PORTAGE PARK — Residents of the 36th Ward can submit ideas through the end of the month on how to spend Ald. Gilbert Villegas' $1 million discretionary budget.
Villegas, who also put his 2015 budget up for a vote, will hold two neighborhood assemblies Aug. 22 to develop the list of infrastructure projects that residents will ultimately vote on Oct. 9-22 at locations throughout the Northwest Side ward.
The first assembly will take place at 6 p.m. at Iglesia Evangelica Emmanuel, 5018 W. Armitage Ave. The second will take place at 7 p.m. Word of Life Church of God, 2254 N. Narragansett Ave.
Residents of the ward, which includes the south and west sides of Portage Park, can also submit ideas for the money via an online form or stop by the ward office, 6934 W. Diversey Ave., said Justin Heath, director of policy for Villegas.
A field at Locke Elementary School, a new splash pad at Bell Park, a community garden at Prosser Career Academy and trees were the big winners in the first participatory budgeting vote in the 36th Ward in May.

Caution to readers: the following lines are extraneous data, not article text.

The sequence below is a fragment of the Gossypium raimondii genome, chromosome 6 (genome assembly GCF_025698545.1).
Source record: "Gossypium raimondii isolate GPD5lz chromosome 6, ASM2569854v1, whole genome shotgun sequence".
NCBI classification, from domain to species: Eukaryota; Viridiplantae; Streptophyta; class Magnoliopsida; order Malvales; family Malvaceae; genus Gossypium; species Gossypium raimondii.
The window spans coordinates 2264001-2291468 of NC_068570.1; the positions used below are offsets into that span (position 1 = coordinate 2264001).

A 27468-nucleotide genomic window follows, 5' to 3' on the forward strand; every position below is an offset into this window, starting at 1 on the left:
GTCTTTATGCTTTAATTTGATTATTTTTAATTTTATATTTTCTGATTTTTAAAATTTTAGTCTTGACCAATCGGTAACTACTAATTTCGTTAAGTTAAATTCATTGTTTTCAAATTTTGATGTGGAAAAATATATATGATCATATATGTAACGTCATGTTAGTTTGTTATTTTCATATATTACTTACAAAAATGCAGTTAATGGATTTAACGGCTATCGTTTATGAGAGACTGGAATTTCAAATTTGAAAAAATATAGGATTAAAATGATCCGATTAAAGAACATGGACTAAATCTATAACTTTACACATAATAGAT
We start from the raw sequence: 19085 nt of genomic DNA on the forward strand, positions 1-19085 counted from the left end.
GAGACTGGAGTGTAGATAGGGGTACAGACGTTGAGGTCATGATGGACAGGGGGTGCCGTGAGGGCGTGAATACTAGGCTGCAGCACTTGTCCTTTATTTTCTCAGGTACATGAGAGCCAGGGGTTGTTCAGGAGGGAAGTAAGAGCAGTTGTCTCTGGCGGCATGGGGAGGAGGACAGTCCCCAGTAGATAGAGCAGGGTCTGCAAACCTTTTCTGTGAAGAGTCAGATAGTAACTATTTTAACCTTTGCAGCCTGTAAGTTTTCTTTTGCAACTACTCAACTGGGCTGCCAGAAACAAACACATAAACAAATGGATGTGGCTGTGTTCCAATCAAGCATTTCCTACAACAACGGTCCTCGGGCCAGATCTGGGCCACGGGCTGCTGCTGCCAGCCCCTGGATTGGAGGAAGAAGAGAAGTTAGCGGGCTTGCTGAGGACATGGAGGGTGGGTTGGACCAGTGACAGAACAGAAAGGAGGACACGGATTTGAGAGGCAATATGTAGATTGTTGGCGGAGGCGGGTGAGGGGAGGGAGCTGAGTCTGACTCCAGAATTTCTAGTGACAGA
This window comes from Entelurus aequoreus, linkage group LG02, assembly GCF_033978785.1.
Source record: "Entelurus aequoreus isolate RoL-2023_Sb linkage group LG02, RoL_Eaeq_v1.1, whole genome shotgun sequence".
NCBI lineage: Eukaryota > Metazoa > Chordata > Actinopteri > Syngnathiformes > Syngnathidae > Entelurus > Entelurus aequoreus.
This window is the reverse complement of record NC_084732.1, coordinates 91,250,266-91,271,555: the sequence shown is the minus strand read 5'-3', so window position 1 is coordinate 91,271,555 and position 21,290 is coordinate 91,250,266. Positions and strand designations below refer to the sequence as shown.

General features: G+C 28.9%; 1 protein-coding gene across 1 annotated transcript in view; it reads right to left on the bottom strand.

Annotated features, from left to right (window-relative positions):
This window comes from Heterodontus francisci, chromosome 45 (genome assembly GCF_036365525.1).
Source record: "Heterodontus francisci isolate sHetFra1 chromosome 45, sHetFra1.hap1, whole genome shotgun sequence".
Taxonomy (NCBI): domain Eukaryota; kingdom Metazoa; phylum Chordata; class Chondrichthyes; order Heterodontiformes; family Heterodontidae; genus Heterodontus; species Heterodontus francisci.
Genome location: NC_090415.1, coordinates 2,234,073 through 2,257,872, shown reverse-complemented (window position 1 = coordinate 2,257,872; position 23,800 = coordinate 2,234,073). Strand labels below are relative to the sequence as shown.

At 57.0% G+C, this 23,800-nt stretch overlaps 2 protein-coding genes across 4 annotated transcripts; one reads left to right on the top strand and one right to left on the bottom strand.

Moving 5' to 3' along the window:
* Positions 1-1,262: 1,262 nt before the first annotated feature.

Projects on the May ballot that didn't make the cut will be considered for the vote in October, Heath said.
"Even though this is a quick year we do want to ensure everyone has their say," Heath said.
The fast turnaround is designed to give city departments more time to implement projects approved by residents, Heath said.
Voters will decide what percentage of the budget should be used to resurface streets, and as many projects as possible will be funded with the remaining money, up to $1 million. Approximately $300,000 will be kept in reserve for emergencies, officials said.
This year, new rules will be in effect to limit projects that fall under the jurisdiction of one of the city's sister agencies who get a share of property tax revenue, which will be limited to no more than $100,000 of Villegas' discretionary budget, Heath said.
In addition, similar projects — and those that are in close proximity to each other — will be bundled in an effort to allow more diverse projects to be funded, Heath said.
The annual pot of money given to each alderman is earmarked for infrastructure improvements — paving streets, upgrading traffic signals and replacing street lamps.
Most aldermen decide how to spend the money themselves, but in recent years a number of council members have begun soliciting project ideas from constituents and putting them to a vote, including Ald. John Arena (45th.)
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